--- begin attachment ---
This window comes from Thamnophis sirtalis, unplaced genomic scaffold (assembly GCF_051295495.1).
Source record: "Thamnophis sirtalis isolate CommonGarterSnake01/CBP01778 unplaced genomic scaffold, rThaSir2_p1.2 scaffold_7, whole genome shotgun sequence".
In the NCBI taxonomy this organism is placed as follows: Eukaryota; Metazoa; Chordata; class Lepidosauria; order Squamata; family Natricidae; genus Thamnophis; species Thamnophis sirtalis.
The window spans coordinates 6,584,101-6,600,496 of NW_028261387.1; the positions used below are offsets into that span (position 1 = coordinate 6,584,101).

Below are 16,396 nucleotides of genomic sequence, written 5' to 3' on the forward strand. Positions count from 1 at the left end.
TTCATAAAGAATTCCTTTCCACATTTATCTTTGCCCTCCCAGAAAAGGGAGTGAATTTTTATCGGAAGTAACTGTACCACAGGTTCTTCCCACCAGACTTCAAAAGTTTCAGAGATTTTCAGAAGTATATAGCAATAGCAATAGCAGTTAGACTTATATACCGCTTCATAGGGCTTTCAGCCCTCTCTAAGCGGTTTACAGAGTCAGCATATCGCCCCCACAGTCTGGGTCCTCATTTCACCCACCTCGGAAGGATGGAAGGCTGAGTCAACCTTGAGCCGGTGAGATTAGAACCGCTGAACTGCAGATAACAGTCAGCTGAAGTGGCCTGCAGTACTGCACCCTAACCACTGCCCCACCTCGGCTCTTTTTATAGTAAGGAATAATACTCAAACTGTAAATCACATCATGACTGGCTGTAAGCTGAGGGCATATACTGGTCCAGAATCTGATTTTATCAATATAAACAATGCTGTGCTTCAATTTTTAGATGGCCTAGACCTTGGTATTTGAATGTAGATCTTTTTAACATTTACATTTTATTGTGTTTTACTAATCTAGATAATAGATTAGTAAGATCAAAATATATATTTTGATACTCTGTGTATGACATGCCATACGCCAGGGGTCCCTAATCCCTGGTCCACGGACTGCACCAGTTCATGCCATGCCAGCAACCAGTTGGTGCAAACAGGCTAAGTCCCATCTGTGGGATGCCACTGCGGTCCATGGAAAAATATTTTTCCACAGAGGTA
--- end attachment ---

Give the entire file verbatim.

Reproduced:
This window comes from Thamnophis sirtalis, unplaced genomic scaffold (assembly GCF_051295495.1).
Source record: "Thamnophis sirtalis isolate CommonGarterSnake01/CBP01778 unplaced genomic scaffold, rThaSir2_p1.2 scaffold_7, whole genome shotgun sequence".
In the NCBI taxonomy this organism is placed as follows: Eukaryota; Metazoa; Chordata; class Lepidosauria; order Squamata; family Natricidae; genus Thamnophis; species Thamnophis sirtalis.
The window spans coordinates 6,584,101-6,600,496 of NW_028261387.1; the positions used below are offsets into that span (position 1 = coordinate 6,584,101).

Below are 16,396 nucleotides of genomic sequence, written 5' to 3' on the forward strand. Positions count from 1 at the left end.
TTCATAAAGAATTCCTTTCCACATTTATCTTTGCCCTCCCAGAAAAGGGAGTGAATTTTTATCGGAAGTAACTGTACCACAGGTTCTTCCCACCAGACTTCAAAAGTTTCAGAGATTTTCAGAAGTATATAGCAATAGCAATAGCAGTTAGACTTATATACCGCTTCATAGGGCTTTCAGCCCTCTCTAAGCGGTTTACAGAGTCAGCATATCGCCCCCACAGTCTGGGTCCTCATTTCACCCACCTCGGAAGGATGGAAGGCTGAGTCAACCTTGAGCCGGTGAGATTAGAACCGCTGAACTGCAGATAACAGTCAGCTGAAGTGGCCTGCAGTACTGCACCCTAACCACTGCCCCACCTCGGCTCTTTTTATAGTAAGGAATAATACTCAAACTGTAAATCACATCATGACTGGCTGTAAGCTGAGGGCATATACTGGTCCAGAATCTGATTTTATCAATATAAACAATGCTGTGCTTCAATTTTTAGATGGCCTAGACCTTGGTATTTGAATGTAGATCTTTTTAACATTTACATTTTATTGTGTTTTACTAATCTAGATAATAGATTAGTAAGATCAAAATATATATTTTGATACTCTGTGTATGACATGCCATACGCCAGGGGTCCCTAATCCCTGGTCCACGGACTGCACCAGTTCATGCCATGCCAGCAACCAGTTGGTGCAAACAGGCTAAGTCCCATCTGTGGGATGCCACTGCGGTCCATGGAAAAATATTTTTCCACAGAGGTA